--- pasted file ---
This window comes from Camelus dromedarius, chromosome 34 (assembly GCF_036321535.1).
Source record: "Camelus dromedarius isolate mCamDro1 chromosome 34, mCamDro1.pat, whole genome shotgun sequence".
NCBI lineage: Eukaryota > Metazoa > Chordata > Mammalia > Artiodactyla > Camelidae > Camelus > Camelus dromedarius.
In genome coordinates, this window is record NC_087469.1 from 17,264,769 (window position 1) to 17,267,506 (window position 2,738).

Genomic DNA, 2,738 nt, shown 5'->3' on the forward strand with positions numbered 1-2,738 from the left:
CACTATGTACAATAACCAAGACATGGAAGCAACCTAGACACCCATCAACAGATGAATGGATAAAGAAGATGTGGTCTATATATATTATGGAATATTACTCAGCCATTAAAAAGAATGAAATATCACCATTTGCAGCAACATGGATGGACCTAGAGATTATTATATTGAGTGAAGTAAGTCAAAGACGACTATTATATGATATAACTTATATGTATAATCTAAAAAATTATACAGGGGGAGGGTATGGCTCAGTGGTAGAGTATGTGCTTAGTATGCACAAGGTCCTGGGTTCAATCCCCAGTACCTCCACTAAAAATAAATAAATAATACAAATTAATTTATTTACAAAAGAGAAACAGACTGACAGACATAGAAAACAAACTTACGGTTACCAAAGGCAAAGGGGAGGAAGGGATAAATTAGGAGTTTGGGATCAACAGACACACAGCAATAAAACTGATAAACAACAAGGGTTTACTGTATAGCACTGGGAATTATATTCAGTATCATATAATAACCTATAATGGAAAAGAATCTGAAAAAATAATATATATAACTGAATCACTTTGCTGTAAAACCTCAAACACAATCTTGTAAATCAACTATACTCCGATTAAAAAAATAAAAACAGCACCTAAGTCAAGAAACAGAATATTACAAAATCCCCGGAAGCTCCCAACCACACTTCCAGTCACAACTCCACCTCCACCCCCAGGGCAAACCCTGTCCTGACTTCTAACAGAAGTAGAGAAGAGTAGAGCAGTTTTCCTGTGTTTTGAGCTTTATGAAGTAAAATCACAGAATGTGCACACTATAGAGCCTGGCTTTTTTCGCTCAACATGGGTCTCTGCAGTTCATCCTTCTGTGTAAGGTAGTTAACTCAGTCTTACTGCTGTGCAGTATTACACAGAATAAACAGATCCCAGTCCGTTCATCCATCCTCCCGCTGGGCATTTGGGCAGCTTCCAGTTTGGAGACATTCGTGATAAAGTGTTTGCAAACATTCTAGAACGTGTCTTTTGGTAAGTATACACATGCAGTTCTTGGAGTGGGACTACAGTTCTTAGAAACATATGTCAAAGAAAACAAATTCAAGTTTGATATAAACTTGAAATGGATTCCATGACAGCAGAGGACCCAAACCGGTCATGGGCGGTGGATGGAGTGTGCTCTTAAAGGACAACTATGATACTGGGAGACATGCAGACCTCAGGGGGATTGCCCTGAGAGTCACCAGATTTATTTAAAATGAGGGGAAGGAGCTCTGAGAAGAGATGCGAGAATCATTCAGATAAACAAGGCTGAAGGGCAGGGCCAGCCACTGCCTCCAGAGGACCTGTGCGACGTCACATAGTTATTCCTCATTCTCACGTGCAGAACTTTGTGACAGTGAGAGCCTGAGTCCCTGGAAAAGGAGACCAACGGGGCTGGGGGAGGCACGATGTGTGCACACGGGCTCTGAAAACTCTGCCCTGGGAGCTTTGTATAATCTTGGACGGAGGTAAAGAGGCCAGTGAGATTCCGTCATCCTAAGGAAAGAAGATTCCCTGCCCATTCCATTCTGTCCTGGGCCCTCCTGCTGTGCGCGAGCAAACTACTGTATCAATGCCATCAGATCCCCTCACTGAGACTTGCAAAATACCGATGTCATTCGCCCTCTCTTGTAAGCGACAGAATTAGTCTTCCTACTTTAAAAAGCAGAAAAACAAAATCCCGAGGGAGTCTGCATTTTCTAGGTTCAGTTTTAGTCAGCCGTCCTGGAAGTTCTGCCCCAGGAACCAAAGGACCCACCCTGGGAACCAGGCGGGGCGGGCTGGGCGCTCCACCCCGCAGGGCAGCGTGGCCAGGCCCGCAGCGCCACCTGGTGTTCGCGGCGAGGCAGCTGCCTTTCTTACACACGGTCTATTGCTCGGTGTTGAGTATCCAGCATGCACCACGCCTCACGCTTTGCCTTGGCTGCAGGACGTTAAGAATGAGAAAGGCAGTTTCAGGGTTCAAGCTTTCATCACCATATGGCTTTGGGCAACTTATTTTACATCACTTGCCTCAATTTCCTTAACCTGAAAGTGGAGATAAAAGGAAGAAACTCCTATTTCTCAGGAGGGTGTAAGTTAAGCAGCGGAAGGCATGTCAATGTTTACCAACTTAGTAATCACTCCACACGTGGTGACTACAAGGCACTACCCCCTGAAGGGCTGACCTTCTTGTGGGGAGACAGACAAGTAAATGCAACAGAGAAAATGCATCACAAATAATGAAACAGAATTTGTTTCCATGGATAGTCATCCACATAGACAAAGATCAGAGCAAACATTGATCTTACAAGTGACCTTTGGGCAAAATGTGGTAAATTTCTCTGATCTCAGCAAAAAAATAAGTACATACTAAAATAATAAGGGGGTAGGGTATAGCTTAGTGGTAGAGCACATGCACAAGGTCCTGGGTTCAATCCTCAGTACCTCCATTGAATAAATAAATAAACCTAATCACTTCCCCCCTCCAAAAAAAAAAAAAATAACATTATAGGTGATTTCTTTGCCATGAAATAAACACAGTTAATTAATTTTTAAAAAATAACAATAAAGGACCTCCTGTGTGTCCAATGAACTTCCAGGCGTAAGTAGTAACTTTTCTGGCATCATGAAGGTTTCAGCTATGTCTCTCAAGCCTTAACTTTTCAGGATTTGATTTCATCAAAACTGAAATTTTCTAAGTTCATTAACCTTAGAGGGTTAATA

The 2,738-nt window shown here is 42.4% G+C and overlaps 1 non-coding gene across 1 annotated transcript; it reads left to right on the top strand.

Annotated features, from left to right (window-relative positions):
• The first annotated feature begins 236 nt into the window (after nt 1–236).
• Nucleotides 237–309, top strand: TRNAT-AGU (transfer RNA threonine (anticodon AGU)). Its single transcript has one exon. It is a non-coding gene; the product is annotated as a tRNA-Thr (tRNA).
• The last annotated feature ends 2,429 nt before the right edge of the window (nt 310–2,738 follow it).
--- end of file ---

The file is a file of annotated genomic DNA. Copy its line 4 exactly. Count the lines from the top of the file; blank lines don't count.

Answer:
In genome coordinates, this window is record NC_087469.1 from 17,264,769 (window position 1) to 17,267,506 (window position 2,738).